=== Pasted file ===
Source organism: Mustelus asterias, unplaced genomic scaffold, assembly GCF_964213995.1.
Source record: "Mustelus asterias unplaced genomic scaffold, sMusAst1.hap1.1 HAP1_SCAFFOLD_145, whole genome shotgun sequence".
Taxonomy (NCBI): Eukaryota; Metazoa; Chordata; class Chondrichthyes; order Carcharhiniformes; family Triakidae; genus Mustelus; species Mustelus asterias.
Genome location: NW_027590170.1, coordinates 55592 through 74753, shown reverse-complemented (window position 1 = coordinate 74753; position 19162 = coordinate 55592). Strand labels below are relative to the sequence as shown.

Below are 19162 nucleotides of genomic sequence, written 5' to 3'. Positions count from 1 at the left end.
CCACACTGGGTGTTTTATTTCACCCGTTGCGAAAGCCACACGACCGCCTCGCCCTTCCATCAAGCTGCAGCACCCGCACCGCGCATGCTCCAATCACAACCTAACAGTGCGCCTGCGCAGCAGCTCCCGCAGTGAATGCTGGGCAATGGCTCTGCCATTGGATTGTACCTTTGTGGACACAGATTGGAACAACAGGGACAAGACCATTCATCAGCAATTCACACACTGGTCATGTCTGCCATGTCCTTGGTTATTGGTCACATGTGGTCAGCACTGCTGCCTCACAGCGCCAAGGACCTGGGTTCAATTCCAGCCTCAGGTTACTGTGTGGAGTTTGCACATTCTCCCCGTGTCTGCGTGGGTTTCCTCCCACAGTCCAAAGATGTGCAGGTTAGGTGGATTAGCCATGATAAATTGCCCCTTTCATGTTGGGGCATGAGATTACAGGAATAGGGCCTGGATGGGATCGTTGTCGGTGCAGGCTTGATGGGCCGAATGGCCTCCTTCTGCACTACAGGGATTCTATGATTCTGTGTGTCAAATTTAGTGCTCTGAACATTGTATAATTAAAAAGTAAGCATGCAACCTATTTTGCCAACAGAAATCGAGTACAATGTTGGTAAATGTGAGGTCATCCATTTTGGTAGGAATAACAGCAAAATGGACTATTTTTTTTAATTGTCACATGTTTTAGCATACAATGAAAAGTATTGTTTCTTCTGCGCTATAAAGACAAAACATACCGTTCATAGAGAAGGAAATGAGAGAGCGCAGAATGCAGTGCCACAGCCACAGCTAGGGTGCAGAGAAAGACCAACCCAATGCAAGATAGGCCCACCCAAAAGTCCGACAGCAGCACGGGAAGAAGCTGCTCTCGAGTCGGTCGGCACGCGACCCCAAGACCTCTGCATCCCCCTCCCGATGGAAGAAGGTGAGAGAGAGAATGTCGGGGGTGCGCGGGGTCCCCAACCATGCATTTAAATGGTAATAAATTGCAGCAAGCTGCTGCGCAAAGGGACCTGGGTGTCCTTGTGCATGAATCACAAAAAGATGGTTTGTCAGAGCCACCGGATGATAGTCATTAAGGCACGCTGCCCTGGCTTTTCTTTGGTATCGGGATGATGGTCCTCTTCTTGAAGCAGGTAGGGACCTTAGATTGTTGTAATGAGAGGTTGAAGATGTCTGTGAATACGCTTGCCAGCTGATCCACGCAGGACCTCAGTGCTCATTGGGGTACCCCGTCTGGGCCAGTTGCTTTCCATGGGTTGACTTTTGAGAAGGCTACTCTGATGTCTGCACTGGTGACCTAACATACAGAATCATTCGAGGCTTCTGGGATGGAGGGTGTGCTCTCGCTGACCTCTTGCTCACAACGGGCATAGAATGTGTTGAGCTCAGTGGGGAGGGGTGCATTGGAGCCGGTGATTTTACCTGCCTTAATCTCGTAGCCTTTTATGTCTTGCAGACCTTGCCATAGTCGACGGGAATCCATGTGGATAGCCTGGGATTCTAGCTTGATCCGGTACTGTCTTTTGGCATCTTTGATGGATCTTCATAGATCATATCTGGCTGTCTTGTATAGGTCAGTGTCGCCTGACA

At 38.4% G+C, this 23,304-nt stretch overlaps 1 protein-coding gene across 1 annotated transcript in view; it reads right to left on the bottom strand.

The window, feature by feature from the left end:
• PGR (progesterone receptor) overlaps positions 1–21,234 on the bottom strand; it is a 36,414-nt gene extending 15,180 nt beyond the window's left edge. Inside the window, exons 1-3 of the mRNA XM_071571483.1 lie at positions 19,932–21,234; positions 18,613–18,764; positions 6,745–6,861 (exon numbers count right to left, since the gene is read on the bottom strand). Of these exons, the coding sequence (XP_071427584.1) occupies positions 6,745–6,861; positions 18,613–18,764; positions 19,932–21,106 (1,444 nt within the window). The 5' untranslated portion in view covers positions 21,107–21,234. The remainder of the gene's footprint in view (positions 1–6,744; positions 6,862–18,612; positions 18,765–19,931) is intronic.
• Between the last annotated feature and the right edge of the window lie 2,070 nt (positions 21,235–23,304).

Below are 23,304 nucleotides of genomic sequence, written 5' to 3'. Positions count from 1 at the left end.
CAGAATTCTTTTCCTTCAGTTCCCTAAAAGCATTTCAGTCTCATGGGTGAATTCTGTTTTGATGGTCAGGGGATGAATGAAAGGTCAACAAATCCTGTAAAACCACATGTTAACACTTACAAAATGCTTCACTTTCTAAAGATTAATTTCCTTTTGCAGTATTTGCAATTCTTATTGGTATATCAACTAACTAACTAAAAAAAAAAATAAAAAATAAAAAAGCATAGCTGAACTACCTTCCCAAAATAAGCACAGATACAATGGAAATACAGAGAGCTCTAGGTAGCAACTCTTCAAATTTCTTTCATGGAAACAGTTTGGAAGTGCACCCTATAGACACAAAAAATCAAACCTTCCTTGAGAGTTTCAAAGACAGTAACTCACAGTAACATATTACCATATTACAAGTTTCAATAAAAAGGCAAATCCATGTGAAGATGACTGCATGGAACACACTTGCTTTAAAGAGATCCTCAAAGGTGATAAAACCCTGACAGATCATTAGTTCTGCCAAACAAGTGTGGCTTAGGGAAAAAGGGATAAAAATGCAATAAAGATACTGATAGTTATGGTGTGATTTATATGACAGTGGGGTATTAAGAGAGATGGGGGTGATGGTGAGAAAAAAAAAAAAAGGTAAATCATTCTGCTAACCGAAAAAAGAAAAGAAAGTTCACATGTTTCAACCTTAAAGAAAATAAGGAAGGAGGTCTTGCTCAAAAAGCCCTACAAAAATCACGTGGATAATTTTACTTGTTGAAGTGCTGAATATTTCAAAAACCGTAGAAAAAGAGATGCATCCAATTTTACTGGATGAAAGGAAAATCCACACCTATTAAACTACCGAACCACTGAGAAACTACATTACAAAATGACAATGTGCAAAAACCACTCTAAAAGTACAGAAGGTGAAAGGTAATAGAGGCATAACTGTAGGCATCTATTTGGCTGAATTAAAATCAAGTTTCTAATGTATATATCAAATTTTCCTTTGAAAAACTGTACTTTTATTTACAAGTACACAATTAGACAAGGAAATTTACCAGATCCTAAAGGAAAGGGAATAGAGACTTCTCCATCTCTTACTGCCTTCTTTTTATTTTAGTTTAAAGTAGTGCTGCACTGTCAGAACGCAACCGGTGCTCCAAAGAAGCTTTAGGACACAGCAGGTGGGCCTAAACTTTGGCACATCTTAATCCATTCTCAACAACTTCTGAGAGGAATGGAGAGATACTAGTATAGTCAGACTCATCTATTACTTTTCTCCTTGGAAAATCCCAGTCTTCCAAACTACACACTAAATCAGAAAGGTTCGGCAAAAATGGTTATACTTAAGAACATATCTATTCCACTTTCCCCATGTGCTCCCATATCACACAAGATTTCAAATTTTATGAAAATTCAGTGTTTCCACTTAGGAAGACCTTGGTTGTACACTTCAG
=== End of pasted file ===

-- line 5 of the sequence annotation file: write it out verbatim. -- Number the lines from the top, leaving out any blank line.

Below are 19162 nucleotides of genomic sequence, written 5' to 3'. Positions count from 1 at the left end.